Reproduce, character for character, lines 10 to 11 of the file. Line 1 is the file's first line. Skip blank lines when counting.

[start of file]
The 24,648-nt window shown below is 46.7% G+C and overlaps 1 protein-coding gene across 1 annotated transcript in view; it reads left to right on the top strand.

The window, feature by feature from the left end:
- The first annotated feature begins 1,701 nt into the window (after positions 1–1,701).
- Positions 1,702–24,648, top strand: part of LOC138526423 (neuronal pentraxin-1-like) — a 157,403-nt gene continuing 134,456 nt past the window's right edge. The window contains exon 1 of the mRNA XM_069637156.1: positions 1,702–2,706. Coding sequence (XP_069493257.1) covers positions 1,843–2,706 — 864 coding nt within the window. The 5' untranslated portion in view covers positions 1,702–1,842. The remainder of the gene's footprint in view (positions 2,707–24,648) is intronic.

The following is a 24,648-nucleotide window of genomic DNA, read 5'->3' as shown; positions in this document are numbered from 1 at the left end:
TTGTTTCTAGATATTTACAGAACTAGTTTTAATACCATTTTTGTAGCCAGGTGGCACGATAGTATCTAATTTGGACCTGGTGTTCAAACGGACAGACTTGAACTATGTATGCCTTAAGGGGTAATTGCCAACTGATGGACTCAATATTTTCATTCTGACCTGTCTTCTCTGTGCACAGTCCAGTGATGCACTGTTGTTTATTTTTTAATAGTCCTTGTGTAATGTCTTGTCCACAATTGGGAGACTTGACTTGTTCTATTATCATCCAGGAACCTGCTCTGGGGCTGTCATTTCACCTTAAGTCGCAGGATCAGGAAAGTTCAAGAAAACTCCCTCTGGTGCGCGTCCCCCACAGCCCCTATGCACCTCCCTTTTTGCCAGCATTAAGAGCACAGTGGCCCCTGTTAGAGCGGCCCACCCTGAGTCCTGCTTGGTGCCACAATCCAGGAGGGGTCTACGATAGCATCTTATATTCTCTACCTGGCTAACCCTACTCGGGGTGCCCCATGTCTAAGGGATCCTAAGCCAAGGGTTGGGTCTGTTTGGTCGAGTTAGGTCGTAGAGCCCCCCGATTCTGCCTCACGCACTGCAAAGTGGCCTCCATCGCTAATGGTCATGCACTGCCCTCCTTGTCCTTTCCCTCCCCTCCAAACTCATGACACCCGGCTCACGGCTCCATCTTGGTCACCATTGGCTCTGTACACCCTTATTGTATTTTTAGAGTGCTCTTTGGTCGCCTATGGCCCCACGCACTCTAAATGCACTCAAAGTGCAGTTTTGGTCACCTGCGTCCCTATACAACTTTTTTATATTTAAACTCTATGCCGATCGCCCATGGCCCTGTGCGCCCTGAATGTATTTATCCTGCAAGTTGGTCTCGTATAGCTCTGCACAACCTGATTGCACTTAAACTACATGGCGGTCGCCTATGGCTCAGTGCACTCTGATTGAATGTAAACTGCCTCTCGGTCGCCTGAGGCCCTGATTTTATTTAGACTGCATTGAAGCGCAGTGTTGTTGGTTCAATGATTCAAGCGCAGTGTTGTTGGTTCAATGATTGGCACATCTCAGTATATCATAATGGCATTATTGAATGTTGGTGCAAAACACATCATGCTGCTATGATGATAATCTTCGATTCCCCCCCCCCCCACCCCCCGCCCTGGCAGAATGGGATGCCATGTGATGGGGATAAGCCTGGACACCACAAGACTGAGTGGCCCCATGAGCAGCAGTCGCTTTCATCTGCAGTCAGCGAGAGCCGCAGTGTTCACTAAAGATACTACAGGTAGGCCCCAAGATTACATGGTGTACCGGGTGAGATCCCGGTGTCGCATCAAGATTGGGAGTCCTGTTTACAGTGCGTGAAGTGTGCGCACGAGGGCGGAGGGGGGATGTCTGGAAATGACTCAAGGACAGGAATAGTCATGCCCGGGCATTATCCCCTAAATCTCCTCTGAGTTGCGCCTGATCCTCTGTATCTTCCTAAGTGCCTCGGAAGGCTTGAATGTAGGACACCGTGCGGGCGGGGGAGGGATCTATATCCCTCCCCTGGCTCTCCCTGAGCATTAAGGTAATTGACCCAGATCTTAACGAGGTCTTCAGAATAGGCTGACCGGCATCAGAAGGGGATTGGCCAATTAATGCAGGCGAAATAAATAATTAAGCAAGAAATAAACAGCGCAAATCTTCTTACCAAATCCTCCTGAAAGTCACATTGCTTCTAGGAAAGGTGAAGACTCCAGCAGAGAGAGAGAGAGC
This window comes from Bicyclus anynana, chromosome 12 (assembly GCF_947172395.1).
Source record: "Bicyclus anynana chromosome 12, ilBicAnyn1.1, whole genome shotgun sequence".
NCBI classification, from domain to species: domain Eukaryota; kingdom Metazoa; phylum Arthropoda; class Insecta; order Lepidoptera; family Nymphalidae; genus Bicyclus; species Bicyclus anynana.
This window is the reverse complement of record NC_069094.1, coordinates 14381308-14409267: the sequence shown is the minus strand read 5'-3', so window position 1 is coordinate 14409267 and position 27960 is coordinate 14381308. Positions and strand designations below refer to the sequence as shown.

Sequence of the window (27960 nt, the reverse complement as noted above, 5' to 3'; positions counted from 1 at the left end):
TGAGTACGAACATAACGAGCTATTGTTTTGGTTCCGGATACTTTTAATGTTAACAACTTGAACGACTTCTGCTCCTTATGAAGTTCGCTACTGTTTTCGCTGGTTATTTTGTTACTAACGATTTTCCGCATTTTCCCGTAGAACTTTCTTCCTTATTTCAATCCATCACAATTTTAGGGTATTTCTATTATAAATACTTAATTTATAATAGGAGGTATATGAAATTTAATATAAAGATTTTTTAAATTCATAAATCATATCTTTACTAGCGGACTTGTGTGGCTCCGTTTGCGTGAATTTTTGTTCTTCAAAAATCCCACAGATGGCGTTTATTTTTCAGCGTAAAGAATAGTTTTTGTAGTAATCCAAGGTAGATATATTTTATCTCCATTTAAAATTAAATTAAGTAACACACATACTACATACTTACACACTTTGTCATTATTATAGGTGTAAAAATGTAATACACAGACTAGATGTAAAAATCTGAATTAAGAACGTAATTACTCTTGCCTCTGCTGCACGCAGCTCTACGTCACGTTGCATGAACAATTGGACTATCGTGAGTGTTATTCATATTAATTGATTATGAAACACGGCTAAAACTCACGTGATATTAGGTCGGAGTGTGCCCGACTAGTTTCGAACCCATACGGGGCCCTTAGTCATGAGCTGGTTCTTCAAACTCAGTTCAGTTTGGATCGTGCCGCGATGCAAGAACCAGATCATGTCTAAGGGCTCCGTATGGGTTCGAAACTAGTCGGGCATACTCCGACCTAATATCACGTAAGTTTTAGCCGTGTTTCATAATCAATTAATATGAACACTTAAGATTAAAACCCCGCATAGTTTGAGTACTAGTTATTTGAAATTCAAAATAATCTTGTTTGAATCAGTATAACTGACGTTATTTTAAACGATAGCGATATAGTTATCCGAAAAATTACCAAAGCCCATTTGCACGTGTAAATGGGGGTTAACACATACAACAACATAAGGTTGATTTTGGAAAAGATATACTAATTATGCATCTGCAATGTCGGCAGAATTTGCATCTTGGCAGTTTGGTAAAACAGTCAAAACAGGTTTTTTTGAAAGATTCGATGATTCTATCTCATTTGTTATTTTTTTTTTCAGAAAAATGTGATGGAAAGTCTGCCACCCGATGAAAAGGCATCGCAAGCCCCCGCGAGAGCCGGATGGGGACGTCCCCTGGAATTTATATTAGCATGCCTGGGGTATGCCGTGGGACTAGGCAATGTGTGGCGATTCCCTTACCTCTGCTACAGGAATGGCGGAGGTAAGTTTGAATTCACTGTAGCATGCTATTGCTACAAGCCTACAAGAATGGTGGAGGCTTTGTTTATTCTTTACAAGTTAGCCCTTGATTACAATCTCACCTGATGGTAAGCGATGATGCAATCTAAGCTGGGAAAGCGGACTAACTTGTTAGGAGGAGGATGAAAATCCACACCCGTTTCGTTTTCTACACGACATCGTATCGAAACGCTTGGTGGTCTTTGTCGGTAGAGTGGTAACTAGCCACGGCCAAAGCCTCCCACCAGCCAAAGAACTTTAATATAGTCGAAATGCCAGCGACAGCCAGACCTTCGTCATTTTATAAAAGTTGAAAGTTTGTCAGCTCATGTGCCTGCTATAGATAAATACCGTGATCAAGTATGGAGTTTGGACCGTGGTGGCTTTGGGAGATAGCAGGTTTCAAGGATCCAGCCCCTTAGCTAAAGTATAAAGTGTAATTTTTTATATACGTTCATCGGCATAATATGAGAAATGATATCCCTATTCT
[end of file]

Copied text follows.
This window is the reverse complement of record NC_069094.1, coordinates 14381308-14409267: the sequence shown is the minus strand read 5'-3', so window position 1 is coordinate 14409267 and position 27960 is coordinate 14381308. Positions and strand designations below refer to the sequence as shown.

Sequence of the window (27960 nt, the reverse complement as noted above, 5' to 3'; positions counted from 1 at the left end):